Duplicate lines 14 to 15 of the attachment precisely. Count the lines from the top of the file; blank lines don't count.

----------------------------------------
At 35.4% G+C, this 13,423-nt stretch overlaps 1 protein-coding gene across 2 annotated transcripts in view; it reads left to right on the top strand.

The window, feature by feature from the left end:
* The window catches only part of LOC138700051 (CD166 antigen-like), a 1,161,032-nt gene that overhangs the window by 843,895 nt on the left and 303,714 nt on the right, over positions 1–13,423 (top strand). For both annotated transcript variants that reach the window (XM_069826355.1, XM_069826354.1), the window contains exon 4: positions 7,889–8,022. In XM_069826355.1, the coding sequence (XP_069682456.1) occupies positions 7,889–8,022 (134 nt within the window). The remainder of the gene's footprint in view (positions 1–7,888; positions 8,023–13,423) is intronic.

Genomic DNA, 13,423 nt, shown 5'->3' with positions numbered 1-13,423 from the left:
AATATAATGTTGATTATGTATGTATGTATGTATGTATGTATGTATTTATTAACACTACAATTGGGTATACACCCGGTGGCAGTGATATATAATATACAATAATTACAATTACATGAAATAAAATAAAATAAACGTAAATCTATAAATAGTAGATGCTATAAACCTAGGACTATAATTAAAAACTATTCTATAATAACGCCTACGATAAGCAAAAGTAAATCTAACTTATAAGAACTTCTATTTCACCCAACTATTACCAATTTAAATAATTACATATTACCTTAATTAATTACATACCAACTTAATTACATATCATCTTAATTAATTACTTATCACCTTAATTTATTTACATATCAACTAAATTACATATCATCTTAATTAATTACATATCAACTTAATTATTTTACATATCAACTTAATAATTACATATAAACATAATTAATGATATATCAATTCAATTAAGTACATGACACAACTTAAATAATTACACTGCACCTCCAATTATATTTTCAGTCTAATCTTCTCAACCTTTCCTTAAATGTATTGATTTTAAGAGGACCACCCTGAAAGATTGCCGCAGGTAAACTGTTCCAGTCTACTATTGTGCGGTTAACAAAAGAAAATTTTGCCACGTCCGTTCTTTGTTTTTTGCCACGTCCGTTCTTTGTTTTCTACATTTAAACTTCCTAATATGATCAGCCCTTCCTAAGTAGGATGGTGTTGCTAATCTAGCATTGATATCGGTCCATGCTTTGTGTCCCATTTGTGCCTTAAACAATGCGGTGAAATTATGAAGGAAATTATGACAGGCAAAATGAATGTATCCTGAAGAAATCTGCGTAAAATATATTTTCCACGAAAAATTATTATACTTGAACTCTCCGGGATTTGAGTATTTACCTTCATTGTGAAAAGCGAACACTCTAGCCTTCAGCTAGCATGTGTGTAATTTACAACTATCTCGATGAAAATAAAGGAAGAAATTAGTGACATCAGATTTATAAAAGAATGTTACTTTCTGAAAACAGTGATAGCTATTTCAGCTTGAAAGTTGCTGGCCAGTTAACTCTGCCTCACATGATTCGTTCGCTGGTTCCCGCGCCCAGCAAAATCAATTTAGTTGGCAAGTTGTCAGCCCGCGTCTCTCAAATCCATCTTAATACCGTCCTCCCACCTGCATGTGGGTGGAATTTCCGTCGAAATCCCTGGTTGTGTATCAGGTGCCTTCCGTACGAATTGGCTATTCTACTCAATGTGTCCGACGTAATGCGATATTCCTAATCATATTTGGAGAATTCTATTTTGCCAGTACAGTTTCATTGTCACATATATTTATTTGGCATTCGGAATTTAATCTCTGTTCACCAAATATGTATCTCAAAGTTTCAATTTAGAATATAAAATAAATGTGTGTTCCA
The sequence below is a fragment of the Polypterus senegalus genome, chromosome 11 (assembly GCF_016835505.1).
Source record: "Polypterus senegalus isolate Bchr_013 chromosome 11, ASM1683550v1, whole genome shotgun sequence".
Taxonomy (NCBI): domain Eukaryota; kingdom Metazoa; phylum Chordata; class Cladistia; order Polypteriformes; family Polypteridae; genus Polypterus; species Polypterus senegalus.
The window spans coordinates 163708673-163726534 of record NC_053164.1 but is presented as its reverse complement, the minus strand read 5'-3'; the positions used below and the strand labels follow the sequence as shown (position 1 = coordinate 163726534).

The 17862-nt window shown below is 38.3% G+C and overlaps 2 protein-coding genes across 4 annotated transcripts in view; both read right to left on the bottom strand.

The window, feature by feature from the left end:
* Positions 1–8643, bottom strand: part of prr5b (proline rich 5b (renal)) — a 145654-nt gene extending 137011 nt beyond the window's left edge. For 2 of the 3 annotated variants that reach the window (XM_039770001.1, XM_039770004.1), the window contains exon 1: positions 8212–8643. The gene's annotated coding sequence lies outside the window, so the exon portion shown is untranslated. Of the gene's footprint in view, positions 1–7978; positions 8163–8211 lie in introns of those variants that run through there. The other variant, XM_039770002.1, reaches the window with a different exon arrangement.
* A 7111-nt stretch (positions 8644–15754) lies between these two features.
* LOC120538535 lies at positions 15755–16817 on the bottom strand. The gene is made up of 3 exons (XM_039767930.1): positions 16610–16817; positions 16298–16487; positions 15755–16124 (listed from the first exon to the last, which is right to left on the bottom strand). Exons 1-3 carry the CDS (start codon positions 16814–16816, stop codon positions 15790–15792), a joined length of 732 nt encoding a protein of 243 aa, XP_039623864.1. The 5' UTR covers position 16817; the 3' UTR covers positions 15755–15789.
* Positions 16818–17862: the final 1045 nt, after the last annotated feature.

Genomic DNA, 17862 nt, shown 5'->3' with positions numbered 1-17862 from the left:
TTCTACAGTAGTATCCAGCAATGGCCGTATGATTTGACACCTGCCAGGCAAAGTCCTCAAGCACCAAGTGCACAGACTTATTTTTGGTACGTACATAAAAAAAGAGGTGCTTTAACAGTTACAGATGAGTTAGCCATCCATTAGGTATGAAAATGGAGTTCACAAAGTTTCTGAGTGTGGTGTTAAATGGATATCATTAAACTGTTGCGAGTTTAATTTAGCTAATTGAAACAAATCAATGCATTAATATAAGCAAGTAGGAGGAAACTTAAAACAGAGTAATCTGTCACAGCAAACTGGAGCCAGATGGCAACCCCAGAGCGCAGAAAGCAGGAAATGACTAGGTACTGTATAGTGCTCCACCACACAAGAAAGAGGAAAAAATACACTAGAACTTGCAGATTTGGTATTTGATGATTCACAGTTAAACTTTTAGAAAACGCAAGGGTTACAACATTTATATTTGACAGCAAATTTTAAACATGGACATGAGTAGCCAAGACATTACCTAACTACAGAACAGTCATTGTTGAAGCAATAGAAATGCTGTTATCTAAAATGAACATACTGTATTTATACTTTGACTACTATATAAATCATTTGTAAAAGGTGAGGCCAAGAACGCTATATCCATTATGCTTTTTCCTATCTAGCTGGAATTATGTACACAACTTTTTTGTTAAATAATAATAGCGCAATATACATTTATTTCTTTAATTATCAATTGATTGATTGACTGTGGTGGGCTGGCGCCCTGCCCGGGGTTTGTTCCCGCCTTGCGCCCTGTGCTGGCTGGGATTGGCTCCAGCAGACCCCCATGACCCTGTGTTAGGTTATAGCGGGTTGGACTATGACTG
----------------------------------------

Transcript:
* LOC120538535 lies at positions 15755–16817 on the bottom strand. The gene is made up of 3 exons (XM_039767930.1): positions 16610–16817; positions 16298–16487; positions 15755–16124 (listed from the first exon to the last, which is right to left on the bottom strand). Exons 1-3 carry the CDS (start codon positions 16814–16816, stop codon positions 15790–15792), a joined length of 732 nt encoding a protein of 243 aa, XP_039623864.1. The 5' UTR covers position 16817; the 3' UTR covers positions 15755–15789.
* Positions 16818–17862: the final 1045 nt, after the last annotated feature.